The KNU's military, a ragtag group of soldiers who often wield World War II weaponry, has come under criticism, accused of recruiting child soldiers and carrying on what many have called an unwinnable war in civilian-occupied territory. The KNU has denied using child soldiers.

In his interview, Mahn Sha said that the KNU had the support and backing of the villagers who are caught in the middle of this conflict.

"The military regime might have big numbers, but they don't have the support of the people," he said, claiming that for every KNU soldier there are at least 25 government soldiers. "We can protect them because we have their support," he said.

Still, humanitarian groups such as the Free Burma Rangers regularly report attacks in Karen villages by the military regime carrying out counterinsurgency operations. Thousands have fled the fighting.

Prior to his death, Mahn Sha had just returned from a Karen Unity Seminar, in which Karen from around the world gathered at a secret headquarters in Myanmar to discuss the future of their movement and their people.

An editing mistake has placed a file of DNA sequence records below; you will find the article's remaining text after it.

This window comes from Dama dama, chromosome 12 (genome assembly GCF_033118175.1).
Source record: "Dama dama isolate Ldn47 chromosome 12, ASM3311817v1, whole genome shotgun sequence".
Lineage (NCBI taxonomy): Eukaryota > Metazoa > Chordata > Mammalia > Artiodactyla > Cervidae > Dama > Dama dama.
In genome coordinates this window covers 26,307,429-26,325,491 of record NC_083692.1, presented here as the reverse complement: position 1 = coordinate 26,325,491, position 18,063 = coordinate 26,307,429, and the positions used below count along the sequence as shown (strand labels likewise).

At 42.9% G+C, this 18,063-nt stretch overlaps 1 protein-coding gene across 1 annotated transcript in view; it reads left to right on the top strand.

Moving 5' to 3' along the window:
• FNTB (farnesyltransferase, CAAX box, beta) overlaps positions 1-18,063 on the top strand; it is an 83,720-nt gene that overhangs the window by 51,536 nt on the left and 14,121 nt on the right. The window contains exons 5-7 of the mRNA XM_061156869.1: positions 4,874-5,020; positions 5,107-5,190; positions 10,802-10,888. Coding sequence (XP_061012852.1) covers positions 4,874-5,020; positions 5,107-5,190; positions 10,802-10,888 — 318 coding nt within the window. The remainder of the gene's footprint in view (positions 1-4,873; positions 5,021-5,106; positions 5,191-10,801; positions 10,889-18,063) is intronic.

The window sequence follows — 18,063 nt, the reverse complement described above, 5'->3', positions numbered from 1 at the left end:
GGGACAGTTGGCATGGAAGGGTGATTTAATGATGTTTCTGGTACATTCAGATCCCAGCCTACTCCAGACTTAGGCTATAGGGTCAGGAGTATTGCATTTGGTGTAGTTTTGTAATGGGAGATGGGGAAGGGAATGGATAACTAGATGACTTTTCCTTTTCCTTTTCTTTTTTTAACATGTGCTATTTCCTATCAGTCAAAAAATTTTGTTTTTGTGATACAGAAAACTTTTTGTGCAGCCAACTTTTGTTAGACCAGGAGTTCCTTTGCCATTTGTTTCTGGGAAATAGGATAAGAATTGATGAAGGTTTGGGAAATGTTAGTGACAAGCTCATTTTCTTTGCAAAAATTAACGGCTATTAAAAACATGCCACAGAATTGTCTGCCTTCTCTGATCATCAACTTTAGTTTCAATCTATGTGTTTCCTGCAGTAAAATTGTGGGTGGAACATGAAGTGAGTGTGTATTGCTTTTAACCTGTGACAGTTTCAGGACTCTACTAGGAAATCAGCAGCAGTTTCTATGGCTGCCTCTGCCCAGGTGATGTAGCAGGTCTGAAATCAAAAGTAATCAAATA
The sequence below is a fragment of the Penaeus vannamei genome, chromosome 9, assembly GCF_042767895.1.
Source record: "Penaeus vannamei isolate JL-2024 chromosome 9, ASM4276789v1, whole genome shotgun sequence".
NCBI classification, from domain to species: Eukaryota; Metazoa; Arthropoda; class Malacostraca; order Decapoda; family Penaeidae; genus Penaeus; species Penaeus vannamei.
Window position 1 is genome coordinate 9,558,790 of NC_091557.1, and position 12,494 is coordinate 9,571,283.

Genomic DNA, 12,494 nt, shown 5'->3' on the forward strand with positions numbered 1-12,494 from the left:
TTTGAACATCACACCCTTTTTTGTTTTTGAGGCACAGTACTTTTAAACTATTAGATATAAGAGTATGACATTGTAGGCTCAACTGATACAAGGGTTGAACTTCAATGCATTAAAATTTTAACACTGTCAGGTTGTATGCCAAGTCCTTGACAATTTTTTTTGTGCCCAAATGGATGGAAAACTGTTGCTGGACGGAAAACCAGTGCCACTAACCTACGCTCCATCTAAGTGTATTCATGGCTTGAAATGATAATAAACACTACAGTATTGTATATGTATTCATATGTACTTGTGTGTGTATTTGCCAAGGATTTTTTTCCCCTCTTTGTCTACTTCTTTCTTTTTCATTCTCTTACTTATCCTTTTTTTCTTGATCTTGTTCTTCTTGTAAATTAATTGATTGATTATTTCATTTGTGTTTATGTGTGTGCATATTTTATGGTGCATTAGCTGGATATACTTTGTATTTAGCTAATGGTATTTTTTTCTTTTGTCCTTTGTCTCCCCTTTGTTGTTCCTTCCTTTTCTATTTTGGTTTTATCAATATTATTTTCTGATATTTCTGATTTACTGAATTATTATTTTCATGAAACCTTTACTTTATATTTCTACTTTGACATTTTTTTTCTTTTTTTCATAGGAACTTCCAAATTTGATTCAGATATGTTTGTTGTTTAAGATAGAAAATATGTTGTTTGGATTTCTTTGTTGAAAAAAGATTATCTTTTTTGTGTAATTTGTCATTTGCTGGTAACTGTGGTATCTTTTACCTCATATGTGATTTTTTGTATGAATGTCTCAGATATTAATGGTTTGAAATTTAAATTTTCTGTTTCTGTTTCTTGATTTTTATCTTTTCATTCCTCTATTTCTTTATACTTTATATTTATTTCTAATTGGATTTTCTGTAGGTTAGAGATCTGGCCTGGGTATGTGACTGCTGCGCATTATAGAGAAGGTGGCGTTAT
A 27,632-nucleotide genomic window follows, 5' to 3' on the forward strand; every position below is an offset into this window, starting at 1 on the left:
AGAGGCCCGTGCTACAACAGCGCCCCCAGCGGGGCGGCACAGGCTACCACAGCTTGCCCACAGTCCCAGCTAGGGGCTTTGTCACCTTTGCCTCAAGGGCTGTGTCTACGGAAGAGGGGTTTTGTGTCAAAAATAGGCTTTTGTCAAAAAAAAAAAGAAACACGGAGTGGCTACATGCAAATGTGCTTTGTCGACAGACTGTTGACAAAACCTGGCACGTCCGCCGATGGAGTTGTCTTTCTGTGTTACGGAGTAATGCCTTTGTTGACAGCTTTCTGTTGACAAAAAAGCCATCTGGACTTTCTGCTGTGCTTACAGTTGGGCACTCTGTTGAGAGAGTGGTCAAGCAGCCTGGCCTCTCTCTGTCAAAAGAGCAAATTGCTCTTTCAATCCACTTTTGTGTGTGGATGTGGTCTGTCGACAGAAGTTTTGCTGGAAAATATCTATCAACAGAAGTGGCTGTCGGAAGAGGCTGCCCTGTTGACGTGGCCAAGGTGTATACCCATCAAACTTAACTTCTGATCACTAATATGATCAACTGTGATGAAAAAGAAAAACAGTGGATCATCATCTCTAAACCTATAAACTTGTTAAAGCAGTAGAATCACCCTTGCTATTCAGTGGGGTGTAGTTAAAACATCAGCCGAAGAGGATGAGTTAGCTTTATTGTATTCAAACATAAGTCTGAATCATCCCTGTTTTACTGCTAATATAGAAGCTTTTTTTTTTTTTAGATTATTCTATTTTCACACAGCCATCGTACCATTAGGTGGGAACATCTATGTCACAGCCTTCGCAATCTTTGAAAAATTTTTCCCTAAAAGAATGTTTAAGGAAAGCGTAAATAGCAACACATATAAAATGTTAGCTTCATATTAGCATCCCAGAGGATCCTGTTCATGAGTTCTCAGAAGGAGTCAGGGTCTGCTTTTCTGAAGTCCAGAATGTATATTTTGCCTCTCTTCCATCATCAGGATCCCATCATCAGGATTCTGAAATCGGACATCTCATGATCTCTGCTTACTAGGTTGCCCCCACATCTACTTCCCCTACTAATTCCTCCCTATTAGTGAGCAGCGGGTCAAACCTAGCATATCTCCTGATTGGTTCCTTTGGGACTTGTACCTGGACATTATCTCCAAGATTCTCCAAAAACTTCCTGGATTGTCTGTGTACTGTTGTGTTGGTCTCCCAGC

The KNU has been fighting the government of Myanmar for about 60 years, since shortly after the departure of the British from the country then known as Burma in 1948. It is one of the world's longest-running insurgencies.

But during the past decade, their troop numbers have dwindled from 20,000 to a mere 4,000, said David Taw. The KNU has suffered huge losses as members tire of war and resettle in places such as Europe and the United States, he said.

The group also still suffers from crippling infighting and another splinter group, a faction commonly called the Karen National Union Peace Council, recently broke ranks to sign a peace agreement with the government of Myanmar-- like many other groups.


While KNU leaders have been clear that they will continue their battle against Myanmar's military regime, they say the loss of Mahn Sha was a huge blow for the movement.

At Mahn Sha's funeral, more than 1,000 mourners gathered in the jungle inside Myanmar, including representatives from nearly every regional ethnic group and Aung San Suu Kyi's National League for Democracy party. E-mail to a friend E-mail to a friend

Journalist Jonathan Jones contributed to this report.